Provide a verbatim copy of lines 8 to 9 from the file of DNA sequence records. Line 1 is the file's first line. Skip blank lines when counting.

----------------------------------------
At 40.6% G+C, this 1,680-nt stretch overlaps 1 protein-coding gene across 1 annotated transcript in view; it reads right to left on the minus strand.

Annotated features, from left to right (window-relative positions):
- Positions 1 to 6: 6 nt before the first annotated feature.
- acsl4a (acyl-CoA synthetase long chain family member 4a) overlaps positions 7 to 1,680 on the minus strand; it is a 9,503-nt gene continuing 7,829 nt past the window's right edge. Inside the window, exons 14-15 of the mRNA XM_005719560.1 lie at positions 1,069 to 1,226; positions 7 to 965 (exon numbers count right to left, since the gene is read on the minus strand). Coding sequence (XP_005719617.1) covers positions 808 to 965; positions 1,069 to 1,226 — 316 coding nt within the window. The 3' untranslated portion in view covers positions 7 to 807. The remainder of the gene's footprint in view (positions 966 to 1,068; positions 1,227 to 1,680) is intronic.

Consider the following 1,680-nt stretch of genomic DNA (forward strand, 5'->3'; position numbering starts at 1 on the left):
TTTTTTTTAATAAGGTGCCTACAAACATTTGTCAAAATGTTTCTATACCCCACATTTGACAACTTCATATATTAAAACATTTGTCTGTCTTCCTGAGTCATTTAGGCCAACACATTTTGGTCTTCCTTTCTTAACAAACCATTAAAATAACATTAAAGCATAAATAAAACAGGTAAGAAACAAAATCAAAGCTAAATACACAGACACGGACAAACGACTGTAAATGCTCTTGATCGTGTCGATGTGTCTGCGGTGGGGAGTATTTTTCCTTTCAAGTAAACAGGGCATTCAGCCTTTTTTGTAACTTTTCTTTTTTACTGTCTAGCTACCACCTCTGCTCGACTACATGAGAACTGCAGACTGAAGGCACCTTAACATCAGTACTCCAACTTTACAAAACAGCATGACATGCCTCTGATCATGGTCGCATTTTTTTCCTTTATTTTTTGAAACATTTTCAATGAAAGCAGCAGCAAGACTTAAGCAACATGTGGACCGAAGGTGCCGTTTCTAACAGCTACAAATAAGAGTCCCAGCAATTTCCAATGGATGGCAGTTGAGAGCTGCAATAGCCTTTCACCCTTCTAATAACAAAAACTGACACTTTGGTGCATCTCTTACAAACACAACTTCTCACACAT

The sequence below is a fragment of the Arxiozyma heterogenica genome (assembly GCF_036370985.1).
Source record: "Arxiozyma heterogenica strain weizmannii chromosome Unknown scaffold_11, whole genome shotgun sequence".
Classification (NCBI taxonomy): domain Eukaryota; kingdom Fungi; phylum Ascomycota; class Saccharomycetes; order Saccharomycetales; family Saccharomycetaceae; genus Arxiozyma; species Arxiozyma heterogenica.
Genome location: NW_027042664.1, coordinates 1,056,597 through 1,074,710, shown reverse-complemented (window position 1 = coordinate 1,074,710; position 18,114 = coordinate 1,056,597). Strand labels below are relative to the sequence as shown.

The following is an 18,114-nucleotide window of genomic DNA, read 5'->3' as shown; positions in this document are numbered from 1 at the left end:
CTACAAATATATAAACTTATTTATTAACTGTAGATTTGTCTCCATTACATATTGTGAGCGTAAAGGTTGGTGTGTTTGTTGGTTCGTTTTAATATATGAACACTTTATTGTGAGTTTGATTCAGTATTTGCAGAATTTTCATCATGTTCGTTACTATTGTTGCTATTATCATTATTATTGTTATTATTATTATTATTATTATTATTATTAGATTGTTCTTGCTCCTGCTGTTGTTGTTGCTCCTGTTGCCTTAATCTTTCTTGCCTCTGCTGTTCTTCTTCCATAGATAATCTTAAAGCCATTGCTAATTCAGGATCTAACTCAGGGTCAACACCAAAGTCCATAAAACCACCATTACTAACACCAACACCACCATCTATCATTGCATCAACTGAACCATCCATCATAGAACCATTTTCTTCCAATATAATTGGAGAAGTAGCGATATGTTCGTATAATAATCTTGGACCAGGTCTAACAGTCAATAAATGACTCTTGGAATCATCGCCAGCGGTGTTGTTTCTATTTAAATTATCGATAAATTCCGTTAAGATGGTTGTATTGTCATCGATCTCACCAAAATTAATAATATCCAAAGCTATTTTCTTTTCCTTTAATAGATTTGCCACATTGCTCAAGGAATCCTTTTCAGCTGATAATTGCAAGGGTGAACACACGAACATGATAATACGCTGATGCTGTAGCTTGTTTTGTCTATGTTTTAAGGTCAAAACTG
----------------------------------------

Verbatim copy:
Source record: "Arxiozyma heterogenica strain weizmannii chromosome Unknown scaffold_11, whole genome shotgun sequence".
Classification (NCBI taxonomy): domain Eukaryota; kingdom Fungi; phylum Ascomycota; class Saccharomycetes; order Saccharomycetales; family Saccharomycetaceae; genus Arxiozyma; species Arxiozyma heterogenica.